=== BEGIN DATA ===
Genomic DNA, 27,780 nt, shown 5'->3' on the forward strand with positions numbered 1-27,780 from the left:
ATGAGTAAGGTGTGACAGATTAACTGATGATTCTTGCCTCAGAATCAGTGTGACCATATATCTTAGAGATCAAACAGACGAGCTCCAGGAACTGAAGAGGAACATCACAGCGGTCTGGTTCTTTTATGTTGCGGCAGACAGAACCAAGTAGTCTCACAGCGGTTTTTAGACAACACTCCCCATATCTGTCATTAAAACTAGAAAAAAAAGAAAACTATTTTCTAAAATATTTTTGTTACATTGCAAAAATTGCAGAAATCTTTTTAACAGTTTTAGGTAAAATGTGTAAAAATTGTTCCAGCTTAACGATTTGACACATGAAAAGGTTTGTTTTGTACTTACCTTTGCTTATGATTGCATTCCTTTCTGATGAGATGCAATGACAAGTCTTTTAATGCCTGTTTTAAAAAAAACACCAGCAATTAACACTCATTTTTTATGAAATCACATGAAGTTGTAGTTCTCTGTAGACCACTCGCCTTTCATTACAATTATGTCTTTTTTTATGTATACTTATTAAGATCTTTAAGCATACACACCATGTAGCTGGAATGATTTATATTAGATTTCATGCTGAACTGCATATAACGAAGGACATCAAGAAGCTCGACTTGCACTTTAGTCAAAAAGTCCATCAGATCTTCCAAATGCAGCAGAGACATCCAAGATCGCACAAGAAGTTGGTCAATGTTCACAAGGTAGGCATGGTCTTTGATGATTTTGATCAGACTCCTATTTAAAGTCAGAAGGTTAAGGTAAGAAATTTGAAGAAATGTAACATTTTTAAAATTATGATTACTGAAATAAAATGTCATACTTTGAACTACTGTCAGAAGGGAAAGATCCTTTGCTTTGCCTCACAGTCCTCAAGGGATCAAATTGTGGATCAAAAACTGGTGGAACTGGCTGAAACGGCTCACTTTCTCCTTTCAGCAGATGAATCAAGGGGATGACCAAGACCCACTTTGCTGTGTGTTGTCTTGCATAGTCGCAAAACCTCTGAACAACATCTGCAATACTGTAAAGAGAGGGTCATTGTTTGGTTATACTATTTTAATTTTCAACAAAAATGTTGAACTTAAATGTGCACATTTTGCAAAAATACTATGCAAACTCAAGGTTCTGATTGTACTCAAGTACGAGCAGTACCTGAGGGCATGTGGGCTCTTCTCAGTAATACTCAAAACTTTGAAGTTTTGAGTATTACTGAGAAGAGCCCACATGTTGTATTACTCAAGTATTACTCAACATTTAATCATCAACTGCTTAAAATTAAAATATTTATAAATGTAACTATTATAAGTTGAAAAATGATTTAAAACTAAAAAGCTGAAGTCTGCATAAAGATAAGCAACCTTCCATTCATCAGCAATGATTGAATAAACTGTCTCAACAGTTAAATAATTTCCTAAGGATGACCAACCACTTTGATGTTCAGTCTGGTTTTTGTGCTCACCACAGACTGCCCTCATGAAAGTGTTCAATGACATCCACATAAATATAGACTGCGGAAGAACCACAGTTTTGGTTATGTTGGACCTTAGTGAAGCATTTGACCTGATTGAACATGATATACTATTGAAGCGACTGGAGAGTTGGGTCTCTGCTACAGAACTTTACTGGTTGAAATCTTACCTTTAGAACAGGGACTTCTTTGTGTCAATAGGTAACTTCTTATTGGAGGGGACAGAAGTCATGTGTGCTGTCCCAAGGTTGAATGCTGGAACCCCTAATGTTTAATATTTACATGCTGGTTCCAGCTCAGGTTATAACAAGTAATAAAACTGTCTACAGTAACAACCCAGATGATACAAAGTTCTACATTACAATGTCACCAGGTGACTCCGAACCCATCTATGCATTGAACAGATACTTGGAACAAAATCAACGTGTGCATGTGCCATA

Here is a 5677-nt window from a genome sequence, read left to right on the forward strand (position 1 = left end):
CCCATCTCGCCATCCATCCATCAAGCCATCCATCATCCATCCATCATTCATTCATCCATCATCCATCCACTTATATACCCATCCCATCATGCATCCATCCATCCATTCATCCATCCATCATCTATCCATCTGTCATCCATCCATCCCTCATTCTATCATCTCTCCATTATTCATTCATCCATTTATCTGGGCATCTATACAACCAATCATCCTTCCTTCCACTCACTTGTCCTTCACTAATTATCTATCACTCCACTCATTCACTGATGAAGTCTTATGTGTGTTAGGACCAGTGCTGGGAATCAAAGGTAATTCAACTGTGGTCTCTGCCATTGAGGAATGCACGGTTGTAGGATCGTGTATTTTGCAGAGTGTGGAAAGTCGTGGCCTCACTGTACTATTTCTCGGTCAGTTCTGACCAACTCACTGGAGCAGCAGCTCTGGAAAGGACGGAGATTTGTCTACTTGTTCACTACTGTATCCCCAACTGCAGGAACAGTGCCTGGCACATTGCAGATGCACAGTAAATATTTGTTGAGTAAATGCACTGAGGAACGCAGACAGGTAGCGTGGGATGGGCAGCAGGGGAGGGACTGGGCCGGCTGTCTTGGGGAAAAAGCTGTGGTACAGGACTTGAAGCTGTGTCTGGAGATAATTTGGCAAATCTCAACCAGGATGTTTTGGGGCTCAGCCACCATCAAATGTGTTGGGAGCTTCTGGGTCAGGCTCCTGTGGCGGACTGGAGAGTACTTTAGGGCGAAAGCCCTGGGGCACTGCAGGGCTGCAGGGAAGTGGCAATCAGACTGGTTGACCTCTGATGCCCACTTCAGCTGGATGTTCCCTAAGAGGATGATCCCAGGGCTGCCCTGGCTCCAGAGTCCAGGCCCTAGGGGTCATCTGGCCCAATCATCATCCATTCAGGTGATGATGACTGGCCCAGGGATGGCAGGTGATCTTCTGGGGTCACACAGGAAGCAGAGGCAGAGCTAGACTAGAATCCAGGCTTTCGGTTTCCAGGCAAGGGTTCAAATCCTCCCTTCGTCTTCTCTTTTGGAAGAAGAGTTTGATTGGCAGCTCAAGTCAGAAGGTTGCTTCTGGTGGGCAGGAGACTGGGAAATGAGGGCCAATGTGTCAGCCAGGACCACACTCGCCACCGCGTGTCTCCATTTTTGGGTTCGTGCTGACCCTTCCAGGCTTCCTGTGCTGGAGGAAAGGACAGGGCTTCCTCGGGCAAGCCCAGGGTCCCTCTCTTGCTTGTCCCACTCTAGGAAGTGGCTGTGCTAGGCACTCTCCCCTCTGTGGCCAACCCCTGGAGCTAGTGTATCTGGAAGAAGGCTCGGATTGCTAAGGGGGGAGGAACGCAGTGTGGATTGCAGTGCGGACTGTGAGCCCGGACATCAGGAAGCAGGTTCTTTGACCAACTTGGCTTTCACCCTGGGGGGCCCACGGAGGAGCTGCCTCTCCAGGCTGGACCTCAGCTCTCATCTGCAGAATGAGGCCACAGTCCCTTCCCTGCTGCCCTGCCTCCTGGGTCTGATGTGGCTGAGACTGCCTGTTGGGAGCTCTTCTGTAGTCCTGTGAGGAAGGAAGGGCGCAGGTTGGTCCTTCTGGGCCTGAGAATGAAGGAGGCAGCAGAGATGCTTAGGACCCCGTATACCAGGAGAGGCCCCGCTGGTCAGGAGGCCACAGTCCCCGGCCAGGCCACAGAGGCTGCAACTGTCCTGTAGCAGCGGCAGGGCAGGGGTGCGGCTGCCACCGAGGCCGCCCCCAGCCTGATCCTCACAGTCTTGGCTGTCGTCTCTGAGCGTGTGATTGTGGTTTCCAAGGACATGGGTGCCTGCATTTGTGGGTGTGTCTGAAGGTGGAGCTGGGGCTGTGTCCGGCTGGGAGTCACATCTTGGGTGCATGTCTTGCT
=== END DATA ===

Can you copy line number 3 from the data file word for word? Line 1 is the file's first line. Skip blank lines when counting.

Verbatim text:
Here is a 5677-nt window from a genome sequence, read left to right on the forward strand (position 1 = left end):